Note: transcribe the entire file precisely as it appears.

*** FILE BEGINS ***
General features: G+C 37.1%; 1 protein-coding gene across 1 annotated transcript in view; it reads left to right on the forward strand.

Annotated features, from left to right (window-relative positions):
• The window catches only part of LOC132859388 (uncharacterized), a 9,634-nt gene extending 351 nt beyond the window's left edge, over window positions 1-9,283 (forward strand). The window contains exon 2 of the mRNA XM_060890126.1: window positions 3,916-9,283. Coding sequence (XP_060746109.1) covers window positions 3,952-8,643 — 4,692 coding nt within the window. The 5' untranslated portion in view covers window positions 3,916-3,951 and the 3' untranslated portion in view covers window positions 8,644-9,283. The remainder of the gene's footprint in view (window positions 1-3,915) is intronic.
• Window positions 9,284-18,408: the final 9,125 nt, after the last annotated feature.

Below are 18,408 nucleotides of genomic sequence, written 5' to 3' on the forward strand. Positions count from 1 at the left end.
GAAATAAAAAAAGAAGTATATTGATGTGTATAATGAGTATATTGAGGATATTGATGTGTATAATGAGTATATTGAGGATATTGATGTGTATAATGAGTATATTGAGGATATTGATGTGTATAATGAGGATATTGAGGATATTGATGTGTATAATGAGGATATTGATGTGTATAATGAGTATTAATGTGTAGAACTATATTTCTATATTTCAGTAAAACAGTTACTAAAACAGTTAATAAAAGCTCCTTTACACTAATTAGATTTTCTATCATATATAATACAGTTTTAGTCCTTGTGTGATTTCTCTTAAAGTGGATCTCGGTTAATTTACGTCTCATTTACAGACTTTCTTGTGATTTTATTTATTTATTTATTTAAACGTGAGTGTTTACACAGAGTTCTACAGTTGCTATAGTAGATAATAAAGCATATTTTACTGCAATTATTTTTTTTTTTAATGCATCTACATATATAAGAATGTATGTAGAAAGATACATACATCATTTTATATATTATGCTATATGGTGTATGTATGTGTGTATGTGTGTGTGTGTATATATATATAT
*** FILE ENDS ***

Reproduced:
General features: G+C 37.1%; 1 protein-coding gene across 1 annotated transcript in view; it reads left to right on the forward strand.

Annotated features, from left to right (window-relative positions):
• The window catches only part of LOC132859388 (uncharacterized), a 9,634-nt gene extending 351 nt beyond the window's left edge, over window positions 1-9,283 (forward strand). The window contains exon 2 of the mRNA XM_060890126.1: window positions 3,916-9,283. Coding sequence (XP_060746109.1) covers window positions 3,952-8,643 — 4,692 coding nt within the window. The 5' untranslated portion in view covers window positions 3,916-3,951 and the 3' untranslated portion in view covers window positions 8,644-9,283. The remainder of the gene's footprint in view (window positions 1-3,915) is intronic.
• Window positions 9,284-18,408: the final 9,125 nt, after the last annotated feature.

Below are 18,408 nucleotides of genomic sequence, written 5' to 3' on the forward strand. Positions count from 1 at the left end.
GAAATAAAAAAAGAAGTATATTGATGTGTATAATGAGTATATTGAGGATATTGATGTGTATAATGAGTATATTGAGGATATTGATGTGTATAATGAGTATATTGAGGATATTGATGTGTATAATGAGGATATTGAGGATATTGATGTGTATAATGAGGATATTGATGTGTATAATGAGTATTAATGTGTAGAACTATATTTCTATATTTCAGTAAAACAGTTACTAAAACAGTTAATAAAAGCTCCTTTACACTAATTAGATTTTCTATCATATATAATACAGTTTTAGTCCTTGTGTGATTTCTCTTAAAGTGGATCTCGGTTAATTTACGTCTCATTTACAGACTTTCTTGTGATTTTATTTATTTATTTATTTAAACGTGAGTGTTTACACAGAGTTCTACAGTTGCTATAGTAGATAATAAAGCATATTTTACTGCAATTATTTTTTTTTTTAATGCATCTACATATATAAGAATGTATGTAGAAAGATACATACATCATTTTATATATTATGCTATATGGTGTATGTATGTGTGTATGTGTGTGTGTGTATATATATATAT